As the cruise winds the rest of the way through town, it becomes obvious that the money never stopped coming in. Sandpoint is the home to aviation (Quest Aircraft), specialty culinary (Litehouse Foods), and medical instruments (Percussion Aire), to name a few. The idea that upscale clothing manufacturer Coldwater Creek planted itself in Sandpoint suggests that the town is more of a destination than a waypoint. The abundance of high-end restaurants around the main store confirms that. While not officially sanctioned, the cruise generally lingers for a few hours.

Two events take precedent Friday night, and depending on family dynamics people generally go two ways (well three if you count the restaurants). The event established a true street dance a number of years back to cater to families. "It was basically created for kids," Gleason said. "I wanted them to have something more-they've never danced in the street. They never had a band in the street or anything."

The second event is the star of the show, so to speak. It starts about sundown, and unlike the street dance it's an adults-only gig. "Because at the dances you can't have kids and sell liquor," Gleason noted.

Remember how Gleason got Bobby Vee and Del Shannon for the first event? Well for the past 16 years revivalist band Rocky and the Rollers have provided backup for numerous acts like The Crystals and Johnny Thunder. And in its 24 years, Lost in the '50s has hosted 52 original rock 'n' roll and R&B artists. Gleason rattled off a few. "Let's see, we had Little Anthony and the Imperials, Chubby Checkers, the Shirelles, Gary Puckett, Peggy March, Shirley Austin Reeves-the original lead singer of the Shirelles," she said, pausing for a breath. "Johnny Rivers, Gary Lewis and the Playboys, the Drifters, Dickey Lee, and Little Eva," she continued. "We got a chance to have a lot of these performers play for us," she added. "A lot of them are gone now."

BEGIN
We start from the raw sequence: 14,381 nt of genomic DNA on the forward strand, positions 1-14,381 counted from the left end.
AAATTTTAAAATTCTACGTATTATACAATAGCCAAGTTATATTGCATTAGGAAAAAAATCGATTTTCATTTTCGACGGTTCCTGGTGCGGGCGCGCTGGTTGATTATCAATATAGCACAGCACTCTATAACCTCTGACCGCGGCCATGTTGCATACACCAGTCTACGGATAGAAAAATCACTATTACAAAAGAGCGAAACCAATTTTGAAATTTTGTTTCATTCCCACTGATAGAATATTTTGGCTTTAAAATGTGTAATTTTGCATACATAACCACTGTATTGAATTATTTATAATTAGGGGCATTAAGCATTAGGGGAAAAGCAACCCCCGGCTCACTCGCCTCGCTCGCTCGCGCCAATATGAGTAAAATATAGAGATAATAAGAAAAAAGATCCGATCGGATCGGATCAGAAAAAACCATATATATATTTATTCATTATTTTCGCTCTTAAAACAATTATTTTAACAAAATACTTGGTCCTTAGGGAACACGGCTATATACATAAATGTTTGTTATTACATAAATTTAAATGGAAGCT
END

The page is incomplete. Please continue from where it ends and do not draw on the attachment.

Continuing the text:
If a car show that closes downtown and hosts dances that attract A-list performers sounds like a big-dollar production, let us disabuse you of that notion. The big dance happens in a tin hall at the Bonner County fairgrounds. "It's not a hall that's good for sounds," Gleason admitted. At the same time, the acoustics weren't all that great in the gymnasiums and conference halls that hosted rock 'n' roll when it was new either. So in that sense these dances are closer to the way things were than we'd expect.

Saturday morning cars gather downtown. The show takes over First and Second between Pine and Cedar, which means downtown basically belongs to the show. Though it's a judged show, the criteria are pretty simple. Basically things boil down to what looks cool. In that way it's real informal.

That informality is intentional, according to Gleason. "We take people in as if they've lived here for years." She said it's largely due to the crew who puts on the show: A flagging service for traffic control and some concessions withstanding, Lost in the '50s is a volunteer venture. So instead of confronting disinterested wage earners who'd rather be elsewhere, you meet people whose best interest is your fun. In fact, rather than contracting businesses for certain jobs, Gleason said she makes a point of paying other benevolent organizations. Cub Scouts for example. "We'd rather give money to these service organizations to do clean up after the dance."

The event exists on Gleason's funding and local sponsorship, though you'd never suspect it. Seeing how the event is a non-profit, they can't keep a dime. So they've found creative ways to spend it. And they spend it on the attendees.

Starting at the beginning, Lost in the '50s entry gifts are legendary. "People told me 'I'm sick and tired of goodie bags,'" she said. "I've asked guys what they do with them. They say their grandchildren get some, some of it goes in the garbage, and the rest goes into a junk drawer."